LGBT couples will receive support to strengthen their relationships during a free workshop in Havertown. St. James United Church of Christ will host its LGBT Couples Workshop, with lunch provided, on Jan. 20.
According to the event’s flyer, the workshop “will be a fun, meaningful and helpful day where there will be great takeaways for couples on how to communicate more effectively, ‘fight fair,’ and the importance of gratitude and appreciation in your relationship. Our desire is to provide a place where your commitment to one another is celebrated and you feel safe and affirmed by just spending time with those who understand you and your story, because it is their story too.”
The Rev. Lynn Lampman, who is a lesbian, will oversee the workshop.
Maureen McGuirk, St. James’ ONA chairperson, noted that the church became open and affirming in 2014 and this workshop is part of that commitment. According to the church’s website, “Open and Affirming (ONA) is the United Church of Christ’s (UCC) designation for congregations, campus ministries, and other bodies in the UCC which make a public covenant of welcome into their full life and ministry to persons of all sexual orientations, gender identities and gender expressions.”
“One of the things we want to do is not just have an ONA statement on our website, but we also really want to live up to that commitment, and we want to continue to find ways to serve our community,” McGuirk said. “This was one of the things that the church leadership brainstormed.”
Lampman previously attended couples workshops with her wife but said they were not particularly sympathetic to the unique challenges of LGBT couples, McGuirk said.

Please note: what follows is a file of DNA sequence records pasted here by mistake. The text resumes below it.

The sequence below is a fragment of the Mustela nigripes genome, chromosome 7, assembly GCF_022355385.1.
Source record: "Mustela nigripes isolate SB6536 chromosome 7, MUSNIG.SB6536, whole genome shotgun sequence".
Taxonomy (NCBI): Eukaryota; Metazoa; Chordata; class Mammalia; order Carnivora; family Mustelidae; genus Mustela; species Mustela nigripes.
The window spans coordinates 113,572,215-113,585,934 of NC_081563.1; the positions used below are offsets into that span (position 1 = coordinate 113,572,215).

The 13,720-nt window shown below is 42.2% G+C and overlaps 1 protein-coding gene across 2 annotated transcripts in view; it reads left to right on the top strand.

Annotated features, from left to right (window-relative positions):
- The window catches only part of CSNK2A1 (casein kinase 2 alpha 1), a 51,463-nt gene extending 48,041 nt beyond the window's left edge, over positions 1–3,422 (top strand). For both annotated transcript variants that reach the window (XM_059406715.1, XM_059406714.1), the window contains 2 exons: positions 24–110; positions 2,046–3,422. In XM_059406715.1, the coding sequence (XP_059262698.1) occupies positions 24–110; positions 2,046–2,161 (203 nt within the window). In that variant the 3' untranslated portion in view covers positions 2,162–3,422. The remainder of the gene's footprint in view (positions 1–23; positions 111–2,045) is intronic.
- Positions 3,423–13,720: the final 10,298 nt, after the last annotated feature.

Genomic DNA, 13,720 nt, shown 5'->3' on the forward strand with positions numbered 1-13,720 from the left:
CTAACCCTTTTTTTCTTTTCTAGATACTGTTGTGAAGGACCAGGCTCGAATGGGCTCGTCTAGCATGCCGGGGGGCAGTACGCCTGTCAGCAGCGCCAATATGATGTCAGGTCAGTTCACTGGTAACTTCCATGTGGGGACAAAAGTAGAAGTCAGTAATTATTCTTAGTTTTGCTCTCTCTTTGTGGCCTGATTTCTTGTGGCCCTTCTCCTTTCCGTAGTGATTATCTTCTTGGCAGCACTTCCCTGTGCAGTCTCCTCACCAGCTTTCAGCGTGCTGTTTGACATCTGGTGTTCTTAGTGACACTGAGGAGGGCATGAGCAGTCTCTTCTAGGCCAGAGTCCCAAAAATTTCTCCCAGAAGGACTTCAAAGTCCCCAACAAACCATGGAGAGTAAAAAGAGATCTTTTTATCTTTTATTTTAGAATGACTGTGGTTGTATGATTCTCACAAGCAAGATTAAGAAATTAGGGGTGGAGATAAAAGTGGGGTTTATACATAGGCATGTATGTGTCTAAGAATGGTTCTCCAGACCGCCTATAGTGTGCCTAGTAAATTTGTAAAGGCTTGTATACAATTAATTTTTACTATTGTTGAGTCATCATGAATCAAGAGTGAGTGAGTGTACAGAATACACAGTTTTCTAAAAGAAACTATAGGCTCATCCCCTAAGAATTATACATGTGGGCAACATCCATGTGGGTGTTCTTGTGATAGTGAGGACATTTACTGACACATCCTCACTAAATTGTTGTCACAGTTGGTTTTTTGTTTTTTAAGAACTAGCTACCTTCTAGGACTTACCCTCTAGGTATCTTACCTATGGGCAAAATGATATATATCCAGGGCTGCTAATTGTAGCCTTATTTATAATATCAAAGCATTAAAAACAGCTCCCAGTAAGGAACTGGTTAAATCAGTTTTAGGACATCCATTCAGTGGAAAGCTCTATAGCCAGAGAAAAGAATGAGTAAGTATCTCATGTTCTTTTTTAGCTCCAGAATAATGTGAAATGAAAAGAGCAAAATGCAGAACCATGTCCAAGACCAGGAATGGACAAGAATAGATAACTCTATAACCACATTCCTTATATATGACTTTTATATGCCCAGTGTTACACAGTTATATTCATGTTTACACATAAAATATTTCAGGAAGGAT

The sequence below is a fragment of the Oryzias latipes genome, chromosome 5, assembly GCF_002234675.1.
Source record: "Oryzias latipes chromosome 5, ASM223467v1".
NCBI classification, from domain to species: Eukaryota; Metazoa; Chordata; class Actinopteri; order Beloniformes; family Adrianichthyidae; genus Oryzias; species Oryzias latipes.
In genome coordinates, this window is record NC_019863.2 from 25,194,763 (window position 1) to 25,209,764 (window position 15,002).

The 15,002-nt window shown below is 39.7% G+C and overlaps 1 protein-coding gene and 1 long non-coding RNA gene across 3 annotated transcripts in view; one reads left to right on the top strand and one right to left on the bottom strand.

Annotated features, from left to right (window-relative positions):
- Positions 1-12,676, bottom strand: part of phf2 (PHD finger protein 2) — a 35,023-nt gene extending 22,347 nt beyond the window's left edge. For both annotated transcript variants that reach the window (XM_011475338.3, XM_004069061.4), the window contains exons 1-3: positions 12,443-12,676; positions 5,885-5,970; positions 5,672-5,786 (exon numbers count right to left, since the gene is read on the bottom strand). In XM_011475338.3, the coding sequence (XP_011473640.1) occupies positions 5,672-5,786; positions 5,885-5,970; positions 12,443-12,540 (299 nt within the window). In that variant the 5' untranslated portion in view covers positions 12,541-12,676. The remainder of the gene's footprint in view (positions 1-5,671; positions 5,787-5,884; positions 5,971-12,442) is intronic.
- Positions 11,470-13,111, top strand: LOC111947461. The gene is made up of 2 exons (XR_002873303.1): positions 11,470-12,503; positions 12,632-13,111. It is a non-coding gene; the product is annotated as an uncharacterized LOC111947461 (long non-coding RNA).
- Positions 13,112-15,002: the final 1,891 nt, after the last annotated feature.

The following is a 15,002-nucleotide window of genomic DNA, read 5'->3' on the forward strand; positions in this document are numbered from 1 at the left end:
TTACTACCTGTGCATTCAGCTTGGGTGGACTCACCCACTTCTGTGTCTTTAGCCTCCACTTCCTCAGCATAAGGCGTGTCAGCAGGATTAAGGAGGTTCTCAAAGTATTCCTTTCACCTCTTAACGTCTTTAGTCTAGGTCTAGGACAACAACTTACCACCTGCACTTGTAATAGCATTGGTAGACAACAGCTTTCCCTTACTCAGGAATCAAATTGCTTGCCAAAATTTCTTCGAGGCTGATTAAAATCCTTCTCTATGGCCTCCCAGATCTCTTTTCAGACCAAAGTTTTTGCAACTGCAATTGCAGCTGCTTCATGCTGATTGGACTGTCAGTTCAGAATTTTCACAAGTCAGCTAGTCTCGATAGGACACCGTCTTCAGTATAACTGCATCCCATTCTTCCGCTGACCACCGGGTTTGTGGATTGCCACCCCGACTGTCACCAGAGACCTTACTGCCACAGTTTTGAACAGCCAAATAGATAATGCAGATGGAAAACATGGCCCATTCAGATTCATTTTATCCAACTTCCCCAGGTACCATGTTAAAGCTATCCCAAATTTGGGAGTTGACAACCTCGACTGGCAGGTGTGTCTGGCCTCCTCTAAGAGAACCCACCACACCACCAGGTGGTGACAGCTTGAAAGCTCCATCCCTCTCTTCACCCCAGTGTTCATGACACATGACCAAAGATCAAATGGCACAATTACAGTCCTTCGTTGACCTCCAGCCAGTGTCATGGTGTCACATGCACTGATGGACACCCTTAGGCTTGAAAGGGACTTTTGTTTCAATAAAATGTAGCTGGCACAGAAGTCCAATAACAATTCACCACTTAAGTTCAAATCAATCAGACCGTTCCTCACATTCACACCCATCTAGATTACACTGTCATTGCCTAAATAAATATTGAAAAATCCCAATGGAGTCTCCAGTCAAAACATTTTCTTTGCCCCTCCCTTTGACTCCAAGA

“When you go to a place to work on your relationship, the best way to be able to do that is to feel completely comfortable,” McGuirk added. “I think it will be a unique resource for couples in our area to be able to come and be with other couples who have similar experiences.”
She said being around other LGBT couples will also create a supportive environment.
“It’s a place to talk about the unique issues for LGBT couples in an environment because everyone will have an understanding of those issues and get a way to come closer and build their relationship.”
McGuirk also called the workshop a “unique experience.”
“It’s something that they can get that might not have been available to them before. There’s a point for everyone to work on their relationship. It’s not just for people who are struggling. Relationships take work. You always hear that and that’s true for all relationships. It’s important to continue working on it. That’s something that couples sometimes let go. We all get busy in our lives. We don’t always take time to work on our relationship, so it’s a unique resource.”